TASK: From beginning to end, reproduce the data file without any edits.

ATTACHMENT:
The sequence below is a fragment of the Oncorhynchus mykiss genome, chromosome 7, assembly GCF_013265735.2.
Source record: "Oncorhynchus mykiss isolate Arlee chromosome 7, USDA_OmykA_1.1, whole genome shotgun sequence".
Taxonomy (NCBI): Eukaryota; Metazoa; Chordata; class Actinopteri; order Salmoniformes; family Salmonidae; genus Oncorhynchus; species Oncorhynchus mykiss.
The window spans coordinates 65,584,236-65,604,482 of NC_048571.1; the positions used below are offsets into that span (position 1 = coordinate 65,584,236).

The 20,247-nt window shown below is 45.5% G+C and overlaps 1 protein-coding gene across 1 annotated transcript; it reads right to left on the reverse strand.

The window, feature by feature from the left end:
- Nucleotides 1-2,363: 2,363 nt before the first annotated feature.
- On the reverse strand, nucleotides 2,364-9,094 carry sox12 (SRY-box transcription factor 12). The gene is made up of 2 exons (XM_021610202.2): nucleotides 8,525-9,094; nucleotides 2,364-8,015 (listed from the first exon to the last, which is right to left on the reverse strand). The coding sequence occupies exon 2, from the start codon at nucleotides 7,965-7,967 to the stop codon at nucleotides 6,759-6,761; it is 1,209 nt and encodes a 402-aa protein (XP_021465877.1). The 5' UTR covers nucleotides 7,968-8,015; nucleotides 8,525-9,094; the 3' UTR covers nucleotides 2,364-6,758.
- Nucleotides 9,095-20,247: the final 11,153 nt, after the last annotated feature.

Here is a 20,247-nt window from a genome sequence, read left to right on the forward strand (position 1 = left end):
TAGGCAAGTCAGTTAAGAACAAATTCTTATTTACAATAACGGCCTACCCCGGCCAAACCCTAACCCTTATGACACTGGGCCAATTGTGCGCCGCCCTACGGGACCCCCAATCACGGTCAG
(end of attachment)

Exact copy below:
The sequence below is a fragment of the Oncorhynchus mykiss genome, chromosome 7, assembly GCF_013265735.2.
Source record: "Oncorhynchus mykiss isolate Arlee chromosome 7, USDA_OmykA_1.1, whole genome shotgun sequence".
Taxonomy (NCBI): Eukaryota; Metazoa; Chordata; class Actinopteri; order Salmoniformes; family Salmonidae; genus Oncorhynchus; species Oncorhynchus mykiss.
The window spans coordinates 65,584,236-65,604,482 of NC_048571.1; the positions used below are offsets into that span (position 1 = coordinate 65,584,236).

The 20,247-nt window shown below is 45.5% G+C and overlaps 1 protein-coding gene across 1 annotated transcript; it reads right to left on the reverse strand.

The window, feature by feature from the left end:
- Nucleotides 1-2,363: 2,363 nt before the first annotated feature.
- On the reverse strand, nucleotides 2,364-9,094 carry sox12 (SRY-box transcription factor 12). The gene is made up of 2 exons (XM_021610202.2): nucleotides 8,525-9,094; nucleotides 2,364-8,015 (listed from the first exon to the last, which is right to left on the reverse strand). The coding sequence occupies exon 2, from the start codon at nucleotides 7,965-7,967 to the stop codon at nucleotides 6,759-6,761; it is 1,209 nt and encodes a 402-aa protein (XP_021465877.1). The 5' UTR covers nucleotides 7,968-8,015; nucleotides 8,525-9,094; the 3' UTR covers nucleotides 2,364-6,758.
- Nucleotides 9,095-20,247: the final 11,153 nt, after the last annotated feature.

Here is a 20,247-nt window from a genome sequence, read left to right on the forward strand (position 1 = left end):
TAGGCAAGTCAGTTAAGAACAAATTCTTATTTACAATAACGGCCTACCCCGGCCAAACCCTAACCCTTATGACACTGGGCCAATTGTGCGCCGCCCTACGGGACCCCCAATCACGGTCAG